Why the iPad could Cripple the Internet and Newspapers

Steve Jobs has been quoted as saying he believes in old media companies, and that democracy depends on a free and professional press.

That has put some hope in newspaper executives. After all, Jobs is the guy who reinvented the revenue model for the music industry.

And with the iPad, it’s clear Jobs and company at Apple are up to something.

Hi, we’re closed

However, if the iPad takes off, and other competitors step forward, how many different platforms will newspapers, magazines and book publishers have to create content for? What the iPad and other tools like it could create is a system of closed systems.

Scholar Jonanthan Zittrain speaks to this in his book, The Future of the Internet and How to Stop It. The iPad is an example of a tethered device. “It’s the kind of device that requires special programming knowledge and approval of the device’s creator (Apple).

He and I have nothing against things like the iPad, iPhone, Kindle and Tivo. They are great and have led to some exciting things.

However, they could also lead to a more controlled computing system and less innovation, as he argues.

Balance, please

What’s the answer? Balance – something Zittrain also calls for in his book and in an interview with Charlie Rose.

The Internet has existed as a system that anyone can jump into and play with, so to speak. If you want to create a website for your business, you can do that without knowing everything about how the Internet or computers work.

An Internet dominated by iPad-like devices could wreck that. Developers would have to have more specialized programming knowledge, approval from device creators and other restrictions.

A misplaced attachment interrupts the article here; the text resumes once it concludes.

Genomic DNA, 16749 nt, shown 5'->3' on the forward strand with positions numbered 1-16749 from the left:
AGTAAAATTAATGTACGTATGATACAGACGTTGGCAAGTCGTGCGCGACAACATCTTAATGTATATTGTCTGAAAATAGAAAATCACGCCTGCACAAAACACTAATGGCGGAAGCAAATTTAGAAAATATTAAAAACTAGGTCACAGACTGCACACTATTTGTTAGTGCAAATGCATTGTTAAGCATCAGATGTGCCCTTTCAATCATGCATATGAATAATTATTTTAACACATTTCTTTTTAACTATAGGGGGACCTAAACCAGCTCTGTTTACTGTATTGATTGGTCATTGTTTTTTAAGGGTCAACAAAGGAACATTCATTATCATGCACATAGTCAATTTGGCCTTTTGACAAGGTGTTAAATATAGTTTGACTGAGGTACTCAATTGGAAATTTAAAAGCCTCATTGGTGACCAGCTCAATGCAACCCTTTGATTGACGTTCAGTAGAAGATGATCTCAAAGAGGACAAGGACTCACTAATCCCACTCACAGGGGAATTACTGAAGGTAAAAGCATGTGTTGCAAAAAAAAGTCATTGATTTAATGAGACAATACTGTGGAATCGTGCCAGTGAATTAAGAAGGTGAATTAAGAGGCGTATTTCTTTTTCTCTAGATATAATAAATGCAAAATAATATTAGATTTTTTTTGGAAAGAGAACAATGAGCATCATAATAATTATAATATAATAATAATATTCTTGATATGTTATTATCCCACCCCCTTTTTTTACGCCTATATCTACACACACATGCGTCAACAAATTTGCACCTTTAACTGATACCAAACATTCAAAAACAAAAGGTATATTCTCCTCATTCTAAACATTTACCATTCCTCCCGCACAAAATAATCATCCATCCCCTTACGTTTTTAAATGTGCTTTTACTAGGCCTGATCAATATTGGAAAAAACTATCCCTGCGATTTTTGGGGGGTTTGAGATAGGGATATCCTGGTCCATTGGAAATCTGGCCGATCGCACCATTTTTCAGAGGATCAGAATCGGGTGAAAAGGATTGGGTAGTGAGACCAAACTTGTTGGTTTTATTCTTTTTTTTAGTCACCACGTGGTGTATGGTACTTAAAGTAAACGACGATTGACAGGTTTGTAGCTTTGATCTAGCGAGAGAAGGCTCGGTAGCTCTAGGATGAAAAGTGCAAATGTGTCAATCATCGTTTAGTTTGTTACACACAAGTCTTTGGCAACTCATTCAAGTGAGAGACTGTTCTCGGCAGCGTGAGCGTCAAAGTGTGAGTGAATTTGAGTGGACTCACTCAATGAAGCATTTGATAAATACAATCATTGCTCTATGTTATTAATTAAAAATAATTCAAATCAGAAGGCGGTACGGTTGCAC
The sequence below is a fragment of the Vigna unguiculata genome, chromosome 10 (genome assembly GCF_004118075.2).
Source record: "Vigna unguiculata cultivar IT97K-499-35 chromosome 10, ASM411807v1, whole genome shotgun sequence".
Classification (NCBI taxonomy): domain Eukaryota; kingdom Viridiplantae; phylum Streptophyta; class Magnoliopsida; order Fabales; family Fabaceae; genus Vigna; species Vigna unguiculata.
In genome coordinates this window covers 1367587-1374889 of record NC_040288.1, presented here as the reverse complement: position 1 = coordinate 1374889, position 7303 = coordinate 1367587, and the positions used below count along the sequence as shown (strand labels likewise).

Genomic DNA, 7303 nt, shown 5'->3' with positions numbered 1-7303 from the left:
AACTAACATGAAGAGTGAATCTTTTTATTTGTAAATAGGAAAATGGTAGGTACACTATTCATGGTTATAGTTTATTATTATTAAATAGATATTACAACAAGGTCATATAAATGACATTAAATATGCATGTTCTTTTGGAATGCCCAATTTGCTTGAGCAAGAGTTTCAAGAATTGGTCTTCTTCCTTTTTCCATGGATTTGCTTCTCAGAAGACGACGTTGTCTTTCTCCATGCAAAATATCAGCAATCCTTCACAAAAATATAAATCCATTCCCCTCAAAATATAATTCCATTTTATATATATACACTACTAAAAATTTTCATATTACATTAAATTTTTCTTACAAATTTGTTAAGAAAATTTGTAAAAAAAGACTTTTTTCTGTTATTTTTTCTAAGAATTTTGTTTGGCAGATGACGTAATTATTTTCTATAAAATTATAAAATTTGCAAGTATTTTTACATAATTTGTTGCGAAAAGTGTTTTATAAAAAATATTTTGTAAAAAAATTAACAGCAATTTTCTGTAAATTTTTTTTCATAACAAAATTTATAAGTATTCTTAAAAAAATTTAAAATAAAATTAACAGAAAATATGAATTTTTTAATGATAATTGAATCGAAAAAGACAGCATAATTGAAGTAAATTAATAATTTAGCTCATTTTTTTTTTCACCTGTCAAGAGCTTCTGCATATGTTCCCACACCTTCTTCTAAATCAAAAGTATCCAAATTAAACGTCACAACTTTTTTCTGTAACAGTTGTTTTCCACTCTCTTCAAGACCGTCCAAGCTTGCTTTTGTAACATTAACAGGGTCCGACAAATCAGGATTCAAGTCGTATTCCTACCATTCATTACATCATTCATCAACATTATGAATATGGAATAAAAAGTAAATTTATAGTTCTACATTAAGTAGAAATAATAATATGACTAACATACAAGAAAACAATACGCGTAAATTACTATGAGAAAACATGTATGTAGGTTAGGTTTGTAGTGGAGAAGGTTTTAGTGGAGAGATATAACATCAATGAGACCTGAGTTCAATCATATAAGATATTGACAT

So what should newspapers, magazines and other online storytellers do?

  • Explore all possibilities, but maintain some distance and freedom. Don’t rely on just one solution for distributing content.
  • Embrace both closed systems, like the iPad and open source platforms, like WordPress.
  • Advocate for standards when it comes to devices like the iPad, iPhone and Kindle.

There’s no perfect solution here, but doing these three things will help maintain that balance that Zittrain so smartly calls for as a solution.

What else could newspaper, magazine and book publishers do to help their cause here?

Note: This post is a short assignment for my class in Contemporary Media Issues about the future of the Internet.

Published by David A. Kennedy

I work as a Senior UX Designer at Ad Hoc, focusing on accessibility.

2 replies on “Why the iPad could Cripple the Internet and Newspapers”

  1. I think the doomsday scenario Zittrain describes would cripple bloggers and independent media outlets, but it could help the bottom line of established media brands. If a major news outlet partners with Apple and delivers content tailored for the iPad, suddenly their audience gets bigger and all the other news sources are locked out. So if you’re working for Time Magazine, USA Today or Fox News, maybe it helps your organization if consumers choose tethered devices over the unrestricted Internet.

  2. Brook, I totally agree with you. If you’re a news consumer, getting content via the iPad could be a very good thing. Even better if you’re a news organization and make money from it. Having a mix of devices like this is a good thing.

    However, what I potentially foresee is publications distributing content over several different devices and consumers having to pick what they read, based on what devices they can afford, not on the quality of the content or publication.

    So that’s why I think balance is important. Perhaps, there is a universal standard that companies can use when creating content for devices like the iPad. Then, there would be less strain on the creation of the content and the choice made by consumers.

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